Wednesday, November 11, 1998 Published at 18:49 GMT
Is your business ready for the euro?
Europe's business currency of choice - the euro
The clock is ticking. On 1 January 1999, the European Union will launch the euro, the single European currency.
Then the exchange rates of participating countries will be fixed, and companies and governments can start to buying and selling goods using euros.
But is your company ready for this brave new world?
And are you aware that your business may have to deal with euros, even if your firm is safely tucked away in the British countryside, far away from euro land?
In a two-part report, BBC News Online looks at the new currency's impact on companies both in the eurozone and in Britain.
Officially, there is "no compulsion" to use the euro, and anyway, euro coins and bank notes will not be introduced before January 2002.
But the reality will look different - even for companies in the UK, Sweden, Denmark and Greece, countries which will not join the euro zone with the first wave.
Companies failing to prepare themselves for the euro's impact are bound to lose suppliers and customers, if not whole markets.
Eunice Lau, senior economist with the Confederation of British Industry (CBI), says that the euro "will change the scene of business dramatically."
Most experts agree that the euro will soon become the eurozone's currency of commerce. But its reach will be far wider than that.
Grant Phillips, director of Barclays Bank's Euro Programme, predicts a "euro creep."
More and more British multi-nationals and foreign-owned companies based in the UK will begin to trade in euros, and they will expect their suppliers in Birmingham, Cardiff and Glasgow, (and Malmö and Athens for that matter), to do the same.
Mr Phillips warns: "If you are not ready to transact in euros, you have a problem."
And Mrs Lau confirms that "businesses which are not prepared for the euro will lose out to competitors."
Too many firms are not aware of the issue, especially in the UK.
Mrs Lau says that too many companies - especially small and medium-sized ones with less than 500 employees - do not think hard enough about how the euro will affect their business.
For them, January 1999 may have a few surprises in store:
The CBI's Mrs Lau says that many business people have realised that the euro is not only an operational issue. Rather, they will have to make a strategic decision: will their customers and suppliers switch to the euro and if so, should they follow suit?
Many small and medium-sized companies will not have much choice. Grant Phillips of Barclays reports that multinationals like Unilever, ICI and British Steel have already "asked" their suppliers to switch to the euro.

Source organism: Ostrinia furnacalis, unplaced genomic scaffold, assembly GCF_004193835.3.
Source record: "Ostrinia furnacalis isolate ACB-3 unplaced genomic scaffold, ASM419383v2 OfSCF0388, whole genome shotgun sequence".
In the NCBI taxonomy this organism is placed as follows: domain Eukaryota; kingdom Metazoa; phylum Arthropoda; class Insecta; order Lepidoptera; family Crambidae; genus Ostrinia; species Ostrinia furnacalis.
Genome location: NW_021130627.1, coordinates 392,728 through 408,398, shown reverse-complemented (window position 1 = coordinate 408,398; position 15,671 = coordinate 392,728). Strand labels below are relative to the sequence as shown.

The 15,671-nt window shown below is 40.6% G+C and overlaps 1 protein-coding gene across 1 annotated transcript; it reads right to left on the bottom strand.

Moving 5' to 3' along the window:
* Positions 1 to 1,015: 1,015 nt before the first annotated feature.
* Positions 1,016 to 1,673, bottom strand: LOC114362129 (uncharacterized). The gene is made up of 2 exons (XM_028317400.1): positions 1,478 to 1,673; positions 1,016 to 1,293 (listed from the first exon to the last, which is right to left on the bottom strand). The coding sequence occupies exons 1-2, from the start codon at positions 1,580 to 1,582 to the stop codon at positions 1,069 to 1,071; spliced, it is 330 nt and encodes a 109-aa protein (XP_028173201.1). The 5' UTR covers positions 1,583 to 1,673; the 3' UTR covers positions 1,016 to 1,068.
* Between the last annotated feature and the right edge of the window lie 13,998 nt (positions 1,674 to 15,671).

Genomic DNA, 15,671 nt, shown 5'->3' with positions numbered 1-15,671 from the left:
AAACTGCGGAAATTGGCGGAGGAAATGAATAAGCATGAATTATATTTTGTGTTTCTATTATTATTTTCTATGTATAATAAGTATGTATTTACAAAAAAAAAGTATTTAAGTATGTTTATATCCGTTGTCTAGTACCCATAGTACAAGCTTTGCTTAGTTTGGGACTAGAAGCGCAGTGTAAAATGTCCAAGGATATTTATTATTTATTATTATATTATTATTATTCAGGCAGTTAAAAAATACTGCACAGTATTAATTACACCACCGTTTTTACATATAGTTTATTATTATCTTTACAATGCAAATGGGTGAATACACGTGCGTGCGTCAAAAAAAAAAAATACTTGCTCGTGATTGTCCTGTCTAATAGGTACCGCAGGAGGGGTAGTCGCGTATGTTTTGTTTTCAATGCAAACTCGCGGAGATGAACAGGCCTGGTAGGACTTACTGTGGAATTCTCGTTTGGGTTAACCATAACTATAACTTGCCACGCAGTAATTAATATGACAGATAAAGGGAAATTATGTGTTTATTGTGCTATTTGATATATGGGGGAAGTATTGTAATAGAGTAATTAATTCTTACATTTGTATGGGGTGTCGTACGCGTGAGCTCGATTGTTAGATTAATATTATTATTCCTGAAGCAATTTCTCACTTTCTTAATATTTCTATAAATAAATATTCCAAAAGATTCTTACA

Of course, nobody will be forced to change, but which company director would want to upset his of her main customer?
Therefore, by next year, tens of thousands of UK companies will start using the euro.
Siemens, for example, has said that it will ask its UK suppliers to switch from sterling to euro invoicing. 14,000 companies will be affected.
The pressure to use euros is likely to spread throughout the supply chain.
Pal International, a company with 155 employees, will start book-keeping in the euro in January 1999. The Leicestershire firm exports 44% of its hygiene products, like chefs' hats and disinfectant wipes, to Europe.
Chairman Richard Brucciani says his company is getting ready to produce euro price lists and cope with customer pressure to harmonise prices across the euro zone.
Small companies have to get ready too. Alexander Ceramics, based in Ystradgynlais in Wales, employs only 14 people, but exports 30% of its production. Managing director Alison Knight says that her Italian competitors will have the edge if she turns up at the Frankfurt trade fair and is not prepared for the euro.
Swapping sterling for euro
Grant Phillips predicts that many British companies may end up trading with each other in euros - irrespective of whether the UK joins the European Monetary Union or not.
Once a company has decided that it is cheaper and easier to switch to euros, it will do so for all of its financial dealings, whether inside or outside the UK.
It is a domino effect, which will happen all over Britain.
Companies who thought the introduction of the euro would be at least five years away will suddenly find themselves having to deal with the new currency.
So how can a company get ready to deal with the euro?